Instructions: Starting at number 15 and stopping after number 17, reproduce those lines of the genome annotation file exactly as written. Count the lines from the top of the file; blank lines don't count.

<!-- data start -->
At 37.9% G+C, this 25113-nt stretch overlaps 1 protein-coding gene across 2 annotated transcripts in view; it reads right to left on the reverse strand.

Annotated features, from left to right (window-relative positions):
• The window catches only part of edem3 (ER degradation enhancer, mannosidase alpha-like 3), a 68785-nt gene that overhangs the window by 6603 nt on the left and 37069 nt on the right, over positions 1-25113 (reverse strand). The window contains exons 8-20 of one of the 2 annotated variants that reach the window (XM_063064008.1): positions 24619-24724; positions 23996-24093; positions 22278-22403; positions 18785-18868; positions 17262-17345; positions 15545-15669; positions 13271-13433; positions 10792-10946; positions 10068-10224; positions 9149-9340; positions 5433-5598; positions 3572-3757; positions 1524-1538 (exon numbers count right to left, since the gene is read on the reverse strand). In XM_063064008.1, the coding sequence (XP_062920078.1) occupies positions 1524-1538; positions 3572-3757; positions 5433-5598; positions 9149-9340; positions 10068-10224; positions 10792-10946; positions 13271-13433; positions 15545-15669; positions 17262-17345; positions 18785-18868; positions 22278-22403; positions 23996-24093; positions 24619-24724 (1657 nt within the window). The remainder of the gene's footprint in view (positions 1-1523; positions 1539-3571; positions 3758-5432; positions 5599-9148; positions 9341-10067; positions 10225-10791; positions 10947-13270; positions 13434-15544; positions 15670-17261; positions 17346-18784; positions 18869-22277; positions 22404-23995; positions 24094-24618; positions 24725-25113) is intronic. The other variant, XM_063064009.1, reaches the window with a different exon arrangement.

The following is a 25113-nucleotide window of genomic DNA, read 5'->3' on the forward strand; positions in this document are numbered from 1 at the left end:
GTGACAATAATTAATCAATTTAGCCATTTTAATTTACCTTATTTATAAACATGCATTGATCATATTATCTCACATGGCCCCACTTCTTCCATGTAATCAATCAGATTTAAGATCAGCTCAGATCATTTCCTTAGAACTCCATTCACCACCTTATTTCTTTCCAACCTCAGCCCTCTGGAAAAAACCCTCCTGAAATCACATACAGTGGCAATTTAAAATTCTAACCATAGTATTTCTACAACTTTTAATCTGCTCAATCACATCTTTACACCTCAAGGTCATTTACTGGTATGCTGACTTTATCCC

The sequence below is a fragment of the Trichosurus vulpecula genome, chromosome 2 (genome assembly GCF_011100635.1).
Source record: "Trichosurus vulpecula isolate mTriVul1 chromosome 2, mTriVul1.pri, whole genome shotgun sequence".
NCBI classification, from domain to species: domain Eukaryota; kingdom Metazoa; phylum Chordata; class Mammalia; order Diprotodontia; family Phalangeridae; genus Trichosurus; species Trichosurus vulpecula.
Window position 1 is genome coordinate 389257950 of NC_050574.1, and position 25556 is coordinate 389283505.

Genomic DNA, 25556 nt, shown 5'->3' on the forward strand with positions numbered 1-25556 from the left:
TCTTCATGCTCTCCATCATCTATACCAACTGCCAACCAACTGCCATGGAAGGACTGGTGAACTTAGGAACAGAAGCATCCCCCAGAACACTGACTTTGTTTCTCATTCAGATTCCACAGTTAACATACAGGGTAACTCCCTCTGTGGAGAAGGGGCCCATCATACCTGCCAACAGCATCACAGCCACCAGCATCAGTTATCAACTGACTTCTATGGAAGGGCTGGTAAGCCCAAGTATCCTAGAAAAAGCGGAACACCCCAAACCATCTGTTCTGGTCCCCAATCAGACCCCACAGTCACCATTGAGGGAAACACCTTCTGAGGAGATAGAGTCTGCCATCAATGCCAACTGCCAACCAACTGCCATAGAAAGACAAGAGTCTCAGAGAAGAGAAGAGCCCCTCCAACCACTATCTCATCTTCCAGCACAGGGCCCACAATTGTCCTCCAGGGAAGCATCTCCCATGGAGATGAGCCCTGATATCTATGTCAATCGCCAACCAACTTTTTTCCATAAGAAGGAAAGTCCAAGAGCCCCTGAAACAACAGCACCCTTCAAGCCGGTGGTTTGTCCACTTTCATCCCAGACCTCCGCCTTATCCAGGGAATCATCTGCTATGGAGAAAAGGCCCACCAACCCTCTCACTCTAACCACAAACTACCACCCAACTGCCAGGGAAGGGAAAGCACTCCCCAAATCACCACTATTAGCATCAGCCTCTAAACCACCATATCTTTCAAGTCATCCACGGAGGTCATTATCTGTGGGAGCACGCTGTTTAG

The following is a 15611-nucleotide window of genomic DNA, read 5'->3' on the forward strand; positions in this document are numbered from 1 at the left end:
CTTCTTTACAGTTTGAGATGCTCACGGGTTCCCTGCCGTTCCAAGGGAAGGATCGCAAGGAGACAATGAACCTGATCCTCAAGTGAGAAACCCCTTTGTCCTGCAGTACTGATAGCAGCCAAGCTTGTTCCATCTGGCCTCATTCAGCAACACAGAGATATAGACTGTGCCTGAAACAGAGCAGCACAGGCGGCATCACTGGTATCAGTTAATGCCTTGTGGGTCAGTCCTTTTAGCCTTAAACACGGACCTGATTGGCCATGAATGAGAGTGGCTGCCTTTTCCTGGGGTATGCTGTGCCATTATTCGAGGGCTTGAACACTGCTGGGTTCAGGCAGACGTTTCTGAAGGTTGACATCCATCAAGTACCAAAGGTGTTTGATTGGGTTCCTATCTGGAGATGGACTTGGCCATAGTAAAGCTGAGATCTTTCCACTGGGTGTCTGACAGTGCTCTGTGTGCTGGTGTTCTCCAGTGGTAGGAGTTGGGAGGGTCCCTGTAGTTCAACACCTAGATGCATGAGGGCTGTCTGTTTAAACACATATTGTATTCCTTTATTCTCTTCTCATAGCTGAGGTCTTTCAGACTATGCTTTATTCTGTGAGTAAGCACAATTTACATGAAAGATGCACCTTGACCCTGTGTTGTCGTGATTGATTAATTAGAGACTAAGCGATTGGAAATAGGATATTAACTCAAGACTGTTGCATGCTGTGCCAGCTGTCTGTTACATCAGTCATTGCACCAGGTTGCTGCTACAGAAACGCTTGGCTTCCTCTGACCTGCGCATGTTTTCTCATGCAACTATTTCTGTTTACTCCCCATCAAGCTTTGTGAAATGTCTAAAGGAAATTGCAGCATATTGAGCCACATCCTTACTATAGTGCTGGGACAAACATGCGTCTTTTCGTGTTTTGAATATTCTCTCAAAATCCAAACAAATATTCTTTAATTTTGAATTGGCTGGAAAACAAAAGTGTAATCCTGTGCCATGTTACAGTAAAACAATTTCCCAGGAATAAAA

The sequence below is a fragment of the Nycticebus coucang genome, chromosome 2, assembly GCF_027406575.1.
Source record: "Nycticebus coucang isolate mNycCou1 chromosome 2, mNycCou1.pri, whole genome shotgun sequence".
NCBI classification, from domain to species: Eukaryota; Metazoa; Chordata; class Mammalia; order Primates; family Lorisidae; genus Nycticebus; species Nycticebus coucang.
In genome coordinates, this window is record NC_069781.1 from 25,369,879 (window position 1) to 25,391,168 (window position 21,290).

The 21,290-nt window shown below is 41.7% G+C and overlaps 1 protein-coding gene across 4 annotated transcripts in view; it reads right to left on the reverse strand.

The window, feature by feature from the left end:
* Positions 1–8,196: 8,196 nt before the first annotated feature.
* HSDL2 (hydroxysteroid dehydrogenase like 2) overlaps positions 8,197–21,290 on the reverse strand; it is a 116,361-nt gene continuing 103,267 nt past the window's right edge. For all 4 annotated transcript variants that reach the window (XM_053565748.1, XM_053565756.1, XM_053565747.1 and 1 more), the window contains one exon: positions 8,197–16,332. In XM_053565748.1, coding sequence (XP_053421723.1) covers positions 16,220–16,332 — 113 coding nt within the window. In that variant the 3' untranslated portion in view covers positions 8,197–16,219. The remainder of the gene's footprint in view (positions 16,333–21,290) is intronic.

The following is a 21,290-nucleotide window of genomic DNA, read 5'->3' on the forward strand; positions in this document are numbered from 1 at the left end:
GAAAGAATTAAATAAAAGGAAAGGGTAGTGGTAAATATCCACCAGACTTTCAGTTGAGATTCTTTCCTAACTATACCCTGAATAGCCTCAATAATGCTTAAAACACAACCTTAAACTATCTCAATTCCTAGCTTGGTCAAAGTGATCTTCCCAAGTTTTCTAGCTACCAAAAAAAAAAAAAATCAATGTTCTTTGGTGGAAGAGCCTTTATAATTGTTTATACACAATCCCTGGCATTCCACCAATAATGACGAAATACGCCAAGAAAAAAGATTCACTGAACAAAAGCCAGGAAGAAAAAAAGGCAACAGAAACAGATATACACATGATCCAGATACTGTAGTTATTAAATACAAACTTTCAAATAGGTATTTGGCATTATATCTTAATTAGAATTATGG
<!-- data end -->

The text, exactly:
Source record: "Nycticebus coucang isolate mNycCou1 chromosome 2, mNycCou1.pri, whole genome shotgun sequence".
NCBI classification, from domain to species: Eukaryota; Metazoa; Chordata; class Mammalia; order Primates; family Lorisidae; genus Nycticebus; species Nycticebus coucang.
In genome coordinates, this window is record NC_069781.1 from 25,369,879 (window position 1) to 25,391,168 (window position 21,290).